“Every eye shall now behold Him
Robed in dreadful majesty;
Those who set at naught and sold Him,
Pierced and nailed Him to the tree,
Deeply wailing, deeply wailing, deeply wailing,
Shall the true Messiah see.”
Charles Wesley, “Lo, He Comes with Clouds Descending”.
Everyone is always quick to assure me that God speaks out of silence, usually using Elijah’s experience as evidence (1 Kings 19). They make it sound like if I just sit for long enough and ignore the fire and the earthquake, I’ll be more likely to hear the voice of God. Granted, all the great Mystics say it is far easier to hear the voice of God in a silent heart, but I think this kind of experience is reserved for the Prophets and for the Saints — for the real Christians.
I am not Elijah. I am neither a prophet or the son of a prophet. So, I wonder if I get the privilege of “a still small voice”. That room I used to go to in my heart in order to hear God now only rings with deafening silence. A sticky film of dust covers everything. There’s a sign hanging that says, “Back in five” — but that’s been dangling there for a few years. Timeless words of open lips and proclaimed praise echo in the darkness. My heart beats; it thunders in my ears.
What about the rest of us, the fake Christians? Do you remember the passage in Exodus when Moses received the law (19 & 20)? Moses hears the voice of God. Everyone else only experiences swirling clouds, thunder and lighting. Everybody else experiences God in all these bombastic forms that Elijah ignores. They did not have the liberty to ignore that monstrous, bulbous cloud that hid the Divine from their eyes.
If at that the foot of that mountain, would one of our modern spiritual masters have told us to keep quiet? Would he have reminded us to meditate? Or would this bourgeois Bodhisattva’s courage buckle with deep wails towards the theophany of the Lord so frightening, so beyond all he’d ever experienced, that his words would choke in his throat? After all, the God of glory thunders.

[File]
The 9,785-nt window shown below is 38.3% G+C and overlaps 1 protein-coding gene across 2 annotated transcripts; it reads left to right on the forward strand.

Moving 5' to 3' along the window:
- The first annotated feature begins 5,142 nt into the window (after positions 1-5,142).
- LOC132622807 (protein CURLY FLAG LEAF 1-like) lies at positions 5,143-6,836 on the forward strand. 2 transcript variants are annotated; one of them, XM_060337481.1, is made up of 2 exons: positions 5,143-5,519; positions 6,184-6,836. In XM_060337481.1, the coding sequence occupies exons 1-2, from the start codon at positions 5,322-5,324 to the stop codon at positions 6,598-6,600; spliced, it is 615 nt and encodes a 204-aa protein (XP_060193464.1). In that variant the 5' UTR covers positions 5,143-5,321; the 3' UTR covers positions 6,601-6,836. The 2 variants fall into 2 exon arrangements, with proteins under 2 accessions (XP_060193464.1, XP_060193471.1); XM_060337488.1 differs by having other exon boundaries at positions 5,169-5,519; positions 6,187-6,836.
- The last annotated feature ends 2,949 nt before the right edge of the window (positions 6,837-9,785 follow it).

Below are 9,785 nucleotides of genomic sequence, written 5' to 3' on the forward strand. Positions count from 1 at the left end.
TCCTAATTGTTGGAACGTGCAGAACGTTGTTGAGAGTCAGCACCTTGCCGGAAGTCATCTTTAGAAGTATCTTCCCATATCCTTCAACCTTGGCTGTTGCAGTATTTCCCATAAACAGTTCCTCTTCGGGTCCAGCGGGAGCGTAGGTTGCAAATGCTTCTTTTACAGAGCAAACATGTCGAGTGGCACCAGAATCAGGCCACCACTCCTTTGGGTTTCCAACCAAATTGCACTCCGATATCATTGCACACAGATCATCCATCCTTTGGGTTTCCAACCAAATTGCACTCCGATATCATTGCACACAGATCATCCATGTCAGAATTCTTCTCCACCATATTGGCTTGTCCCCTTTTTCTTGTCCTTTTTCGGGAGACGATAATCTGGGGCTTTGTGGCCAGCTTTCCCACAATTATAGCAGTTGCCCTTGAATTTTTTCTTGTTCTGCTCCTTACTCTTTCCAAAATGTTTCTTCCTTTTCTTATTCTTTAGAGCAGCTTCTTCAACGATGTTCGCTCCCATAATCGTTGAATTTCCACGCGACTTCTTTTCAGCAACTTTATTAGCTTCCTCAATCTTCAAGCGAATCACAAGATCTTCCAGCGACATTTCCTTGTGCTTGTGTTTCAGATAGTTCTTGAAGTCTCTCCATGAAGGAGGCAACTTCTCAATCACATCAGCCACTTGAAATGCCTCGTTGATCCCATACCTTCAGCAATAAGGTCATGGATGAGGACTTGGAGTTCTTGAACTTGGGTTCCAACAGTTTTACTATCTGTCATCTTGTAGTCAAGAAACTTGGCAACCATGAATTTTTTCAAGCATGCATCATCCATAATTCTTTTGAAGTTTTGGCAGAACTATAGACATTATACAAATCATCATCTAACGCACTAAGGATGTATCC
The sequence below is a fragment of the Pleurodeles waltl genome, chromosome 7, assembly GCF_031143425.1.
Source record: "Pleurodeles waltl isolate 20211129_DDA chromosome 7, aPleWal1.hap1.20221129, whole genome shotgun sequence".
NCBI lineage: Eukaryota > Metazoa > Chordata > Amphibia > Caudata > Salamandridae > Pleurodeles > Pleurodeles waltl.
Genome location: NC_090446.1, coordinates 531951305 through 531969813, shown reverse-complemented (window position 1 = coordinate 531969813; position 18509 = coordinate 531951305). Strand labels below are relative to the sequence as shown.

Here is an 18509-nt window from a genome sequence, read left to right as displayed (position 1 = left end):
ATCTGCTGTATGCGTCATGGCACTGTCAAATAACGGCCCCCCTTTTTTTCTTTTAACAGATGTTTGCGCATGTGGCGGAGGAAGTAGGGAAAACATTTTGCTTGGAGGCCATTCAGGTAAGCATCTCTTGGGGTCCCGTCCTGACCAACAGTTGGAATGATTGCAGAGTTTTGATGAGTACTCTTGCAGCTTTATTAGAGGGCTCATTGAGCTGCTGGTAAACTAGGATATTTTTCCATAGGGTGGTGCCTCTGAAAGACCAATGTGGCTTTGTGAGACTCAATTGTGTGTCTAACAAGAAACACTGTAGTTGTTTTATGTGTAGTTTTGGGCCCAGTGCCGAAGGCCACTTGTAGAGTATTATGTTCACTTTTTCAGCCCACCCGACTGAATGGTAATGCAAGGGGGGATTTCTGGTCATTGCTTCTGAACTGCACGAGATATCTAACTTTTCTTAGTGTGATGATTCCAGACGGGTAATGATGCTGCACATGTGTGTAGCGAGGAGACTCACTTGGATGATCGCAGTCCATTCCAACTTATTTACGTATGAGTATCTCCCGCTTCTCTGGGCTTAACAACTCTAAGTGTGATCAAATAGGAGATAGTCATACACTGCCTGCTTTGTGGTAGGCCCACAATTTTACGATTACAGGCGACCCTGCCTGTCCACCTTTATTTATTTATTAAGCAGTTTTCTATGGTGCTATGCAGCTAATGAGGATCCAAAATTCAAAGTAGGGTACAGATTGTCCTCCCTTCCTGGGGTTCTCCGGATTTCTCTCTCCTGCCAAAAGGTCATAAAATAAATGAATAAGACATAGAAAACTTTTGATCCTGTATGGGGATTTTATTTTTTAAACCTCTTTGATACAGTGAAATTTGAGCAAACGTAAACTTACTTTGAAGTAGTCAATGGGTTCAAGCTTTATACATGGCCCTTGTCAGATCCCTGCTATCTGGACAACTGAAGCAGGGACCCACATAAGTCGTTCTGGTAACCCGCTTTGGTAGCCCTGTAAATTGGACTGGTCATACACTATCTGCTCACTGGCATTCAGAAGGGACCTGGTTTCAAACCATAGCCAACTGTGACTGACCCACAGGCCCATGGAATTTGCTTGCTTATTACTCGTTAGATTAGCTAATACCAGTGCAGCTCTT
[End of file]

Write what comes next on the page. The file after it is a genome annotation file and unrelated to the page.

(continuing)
Maybe for us, the fake Christians, any interaction with the Divine would be more akin to a storm, to fire and an earthquake. Maybe when God speaks to us, all we experience is swirling chaos. Maybe all we experience is a storm of confusing emotion and wildly darting thoughts. Maybe when God speaks to us, it is more like a horror movie than idle pastorale. Maybe the voice of God is all the stuff that scares the shit out of us.
Maybe we don’t hear God because He scares the shit out of us. After all, sometimes, to get to the silence, you’ve got to go through the fire and be frightened by the earthquake, with Christ taking your hand through it all.
And, yet, I listen to whatever I hear. Some days, it is a chaotic churning deep within, spinning out new fears and doubts like forgotten shouts. Most days, there is only silence, though. I listen to it anyway. I listen to them both, bending with my lamp towards the east, awaiting the sunrise, up on that mountain. It hasn’t come. Perhaps it will. Ancient words echo. My heart beats. It hasn’t come. I listen to whatever I hear.
And I hear the dead speaking. I hear Camus, Sartre, Dostoevsky, Kierkegaard. I hear Augustine and Gregory. I hear Teresa and John. I hear Julian and Mrs. Underhill. Peter, Abraham and Paul. I hear my grandfathers. I hear believers and unbelievers alike, up on that mountain. Their words chase, frighten me and tease me. They are here on this mountain with their lit lamps, too, bending towards the sunrise. It hasn’t come. Perhaps it will. The dull, dark blue of predawn hides their faces from my eyes. They wait with heartbeats echoing.
I hear the dead speaking. I listen. I try to talk back, but my voice is lost in the wind, in the gathering storm on the edge of the horizon. The wind picks up; the lightning blinds my eyes. My knees buckle and I have a hard time breathing as It approaches. Is this It? Wincing together, we link arms, awaiting our fate. Perhaps this is It. A blast shakes the ground, the sky rolls back and the world dissolves into ashes . . .
My faith is more a product of the dead than the living. I’ve only heard God speak because they’d managed through the fire, the earthquake and the storm. Because they held onto Christ and believed. I believe what they heard from the silence. I hear because they heard. I believe because they believed. My fake, weak faith is linked with theirs and, together, our faith is strong.